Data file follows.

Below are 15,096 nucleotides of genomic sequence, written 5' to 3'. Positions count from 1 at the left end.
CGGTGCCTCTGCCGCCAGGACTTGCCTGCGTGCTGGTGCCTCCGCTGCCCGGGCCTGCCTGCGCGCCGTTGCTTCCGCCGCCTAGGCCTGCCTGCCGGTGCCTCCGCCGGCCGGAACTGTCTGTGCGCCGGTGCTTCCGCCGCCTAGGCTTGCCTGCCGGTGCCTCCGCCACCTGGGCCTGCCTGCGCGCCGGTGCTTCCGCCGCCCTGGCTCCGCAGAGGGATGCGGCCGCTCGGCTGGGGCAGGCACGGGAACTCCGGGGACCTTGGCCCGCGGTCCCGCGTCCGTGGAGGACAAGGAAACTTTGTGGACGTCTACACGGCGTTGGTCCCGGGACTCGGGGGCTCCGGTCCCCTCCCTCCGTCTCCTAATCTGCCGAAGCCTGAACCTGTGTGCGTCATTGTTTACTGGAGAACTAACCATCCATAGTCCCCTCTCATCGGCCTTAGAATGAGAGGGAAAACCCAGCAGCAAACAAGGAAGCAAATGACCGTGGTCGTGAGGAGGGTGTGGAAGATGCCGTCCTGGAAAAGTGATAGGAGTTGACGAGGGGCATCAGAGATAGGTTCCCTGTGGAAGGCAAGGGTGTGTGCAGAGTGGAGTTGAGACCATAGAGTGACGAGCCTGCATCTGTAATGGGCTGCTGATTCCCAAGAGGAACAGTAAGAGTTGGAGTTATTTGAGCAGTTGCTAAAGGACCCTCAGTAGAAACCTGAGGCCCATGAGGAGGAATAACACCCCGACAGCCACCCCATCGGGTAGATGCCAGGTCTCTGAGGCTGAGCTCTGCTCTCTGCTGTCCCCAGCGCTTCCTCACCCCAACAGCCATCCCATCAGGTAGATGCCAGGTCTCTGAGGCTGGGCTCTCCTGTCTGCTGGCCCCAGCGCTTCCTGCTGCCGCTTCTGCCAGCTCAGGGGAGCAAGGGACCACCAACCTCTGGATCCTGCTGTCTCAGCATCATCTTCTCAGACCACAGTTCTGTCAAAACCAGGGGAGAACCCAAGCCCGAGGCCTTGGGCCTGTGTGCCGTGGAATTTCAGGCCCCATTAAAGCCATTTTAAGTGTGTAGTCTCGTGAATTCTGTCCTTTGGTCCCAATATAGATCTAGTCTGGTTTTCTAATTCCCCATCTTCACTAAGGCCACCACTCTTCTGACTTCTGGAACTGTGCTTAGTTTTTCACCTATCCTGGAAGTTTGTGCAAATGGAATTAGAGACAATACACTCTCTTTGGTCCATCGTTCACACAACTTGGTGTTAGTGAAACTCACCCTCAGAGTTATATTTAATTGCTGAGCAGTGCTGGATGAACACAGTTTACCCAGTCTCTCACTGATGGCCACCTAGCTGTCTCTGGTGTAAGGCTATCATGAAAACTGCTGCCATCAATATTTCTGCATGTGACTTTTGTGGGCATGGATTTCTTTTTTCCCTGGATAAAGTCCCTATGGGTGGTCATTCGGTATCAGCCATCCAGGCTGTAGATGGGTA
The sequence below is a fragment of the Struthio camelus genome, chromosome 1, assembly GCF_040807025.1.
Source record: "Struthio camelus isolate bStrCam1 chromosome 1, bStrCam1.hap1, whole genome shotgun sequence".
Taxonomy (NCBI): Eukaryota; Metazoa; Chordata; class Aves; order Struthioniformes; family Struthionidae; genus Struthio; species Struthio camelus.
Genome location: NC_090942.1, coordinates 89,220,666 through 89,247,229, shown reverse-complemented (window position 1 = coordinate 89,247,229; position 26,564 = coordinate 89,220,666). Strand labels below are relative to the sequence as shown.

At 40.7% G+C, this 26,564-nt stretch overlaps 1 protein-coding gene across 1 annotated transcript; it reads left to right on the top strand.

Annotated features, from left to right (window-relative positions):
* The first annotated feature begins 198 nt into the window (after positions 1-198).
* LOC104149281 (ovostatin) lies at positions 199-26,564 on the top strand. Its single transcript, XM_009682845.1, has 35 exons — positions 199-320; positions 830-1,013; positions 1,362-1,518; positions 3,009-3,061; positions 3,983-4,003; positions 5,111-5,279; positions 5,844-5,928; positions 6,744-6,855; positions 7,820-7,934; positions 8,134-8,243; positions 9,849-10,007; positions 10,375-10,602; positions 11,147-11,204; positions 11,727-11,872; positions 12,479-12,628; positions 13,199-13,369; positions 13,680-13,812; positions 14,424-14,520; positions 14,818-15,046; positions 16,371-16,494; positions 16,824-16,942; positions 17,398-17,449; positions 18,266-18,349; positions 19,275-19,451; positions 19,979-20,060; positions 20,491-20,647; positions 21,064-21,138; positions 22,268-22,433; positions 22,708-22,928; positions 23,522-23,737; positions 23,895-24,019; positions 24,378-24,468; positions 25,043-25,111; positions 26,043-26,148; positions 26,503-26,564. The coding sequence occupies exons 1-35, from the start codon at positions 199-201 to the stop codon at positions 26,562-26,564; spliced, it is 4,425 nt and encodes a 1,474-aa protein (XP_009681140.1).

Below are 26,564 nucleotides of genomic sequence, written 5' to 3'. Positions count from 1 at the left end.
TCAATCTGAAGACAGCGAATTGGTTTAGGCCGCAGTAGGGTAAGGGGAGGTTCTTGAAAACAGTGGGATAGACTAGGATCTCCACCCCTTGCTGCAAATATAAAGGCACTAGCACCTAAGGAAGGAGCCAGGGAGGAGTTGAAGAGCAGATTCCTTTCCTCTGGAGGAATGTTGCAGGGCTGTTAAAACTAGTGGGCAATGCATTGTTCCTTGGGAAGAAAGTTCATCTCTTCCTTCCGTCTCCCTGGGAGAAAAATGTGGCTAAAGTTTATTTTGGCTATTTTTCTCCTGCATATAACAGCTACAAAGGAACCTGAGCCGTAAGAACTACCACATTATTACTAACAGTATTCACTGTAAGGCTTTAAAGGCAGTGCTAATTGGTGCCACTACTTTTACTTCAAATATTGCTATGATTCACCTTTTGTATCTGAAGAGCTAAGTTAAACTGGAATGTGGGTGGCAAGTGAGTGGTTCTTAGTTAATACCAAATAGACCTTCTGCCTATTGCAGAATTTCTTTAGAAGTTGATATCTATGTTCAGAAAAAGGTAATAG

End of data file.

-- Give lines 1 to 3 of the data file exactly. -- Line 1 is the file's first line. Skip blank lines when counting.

Below are 15,096 nucleotides of genomic sequence, written 5' to 3'. Positions count from 1 at the left end.
CGGTGCCTCTGCCGCCAGGACTTGCCTGCGTGCTGGTGCCTCCGCTGCCCGGGCCTGCCTGCGCGCCGTTGCTTCCGCCGCCTAGGCCTGCCTGCCGGTGCCTCCGCCGGCCGGAACTGTCTGTGCGCCGGTGCTTCCGCCGCCTAGGCTTGCCTGCCGGTGCCTCCGCCACCTGGGCCTGCCTGCGCGCCGGTGCTTCCGCCGCCCTGGCTCCGCAGAGGGATGCGGCCGCTCGGCTGGGGCAGGCACGGGAACTCCGGGGACCTTGGCCCGCGGTCCCGCGTCCGTGGAGGACAAGGAAACTTTGTGGACGTCTACACGGCGTTGGTCCCGGGACTCGGGGGCTCCGGTCCCCTCCCTCCGTCTCCTAATCTGCCGAAGCCTGAACCTGTGTGCGTCATTGTTTACTGGAGAACTAACCATCCATAGTCCCCTCTCATCGGCCTTAGAATGAGAGGGAAAACCCAGCAGCAAACAAGGAAGCAAATGACCGTGGTCGTGAGGAGGGTGTGGAAGATGCCGTCCTGGAAAAGTGATAGGAGTTGACGAGGGGCATCAGAGATAGGTTCCCTGTGGAAGGCAAGGGTGTGTGCAGAGTGGAGTTGAGACCATAGAGTGACGAGCCTGCATCTGTAATGGGCTGCTGATTCCCAAGAGGAACAGTAAGAGTTGGAGTTATTTGAGCAGTTGCTAAAGGACCCTCAGTAGAAACCTGAGGCCCATGAGGAGGAATAACACCCCGACAGCCACCCCATCGGGTAGATGCCAGGTCTCTGAGGCTGAGCTCTGCTCTCTGCTGTCCCCAGCGCTTCCTCACCCCAACAGCCATCCCATCAGGTAGATGCCAGGTCTCTGAGGCTGGGCTCTCCTGTCTGCTGGCCCCAGCGCTTCCTGCTGCCGCTTCTGCCAGCTCAGGGGAGCAAGGGACCACCAACCTCTGGATCCTGCTGTCTCAGCATCATCTTCTCAGACCACAGTTCTGTCAAAACCAGGGGAGAACCCAAGCCCGAGGCCTTGGGCCTGTGTGCCGTGGAATTTCAGGCCCCATTAAAGCCATTTTAAGTGTGTAGTCTCGTGAATTCTGTCCTTTGGTCCCAATATAGATCTAGTCTGGTTTTCTAATTCCCCATCTTCACTAAGGCCACCACTCTTCTGACTTCTGGAACTGTGCTTAGTTTTTCACCTATCCTGGAAGTTTGTGCAAATGGAATTAGAGACAATACACTCTCTTTGGTCCATCGTTCACACAACTTGGTGTTAGTGAAACTCACCCTCAGAGTTATATTTAATTGCTGAGCAGTGCTGGATGAACACAGTTTACCCAGTCTCTCACTGATGGCCACCTAGCTGTCTCTGGTGTAAGGCTATCATGAAAACTGCTGCCATCAATATTTCTGCATGTGACTTTTGTGGGCATGGATTTCTTTTTTCCCTGGATAAAGTCCCTATGGGTGGTCATTCGGTATCAGCCATCCAGGCTGTAGATGGGTA
The sequence below is a fragment of the Struthio camelus genome, chromosome 1, assembly GCF_040807025.1.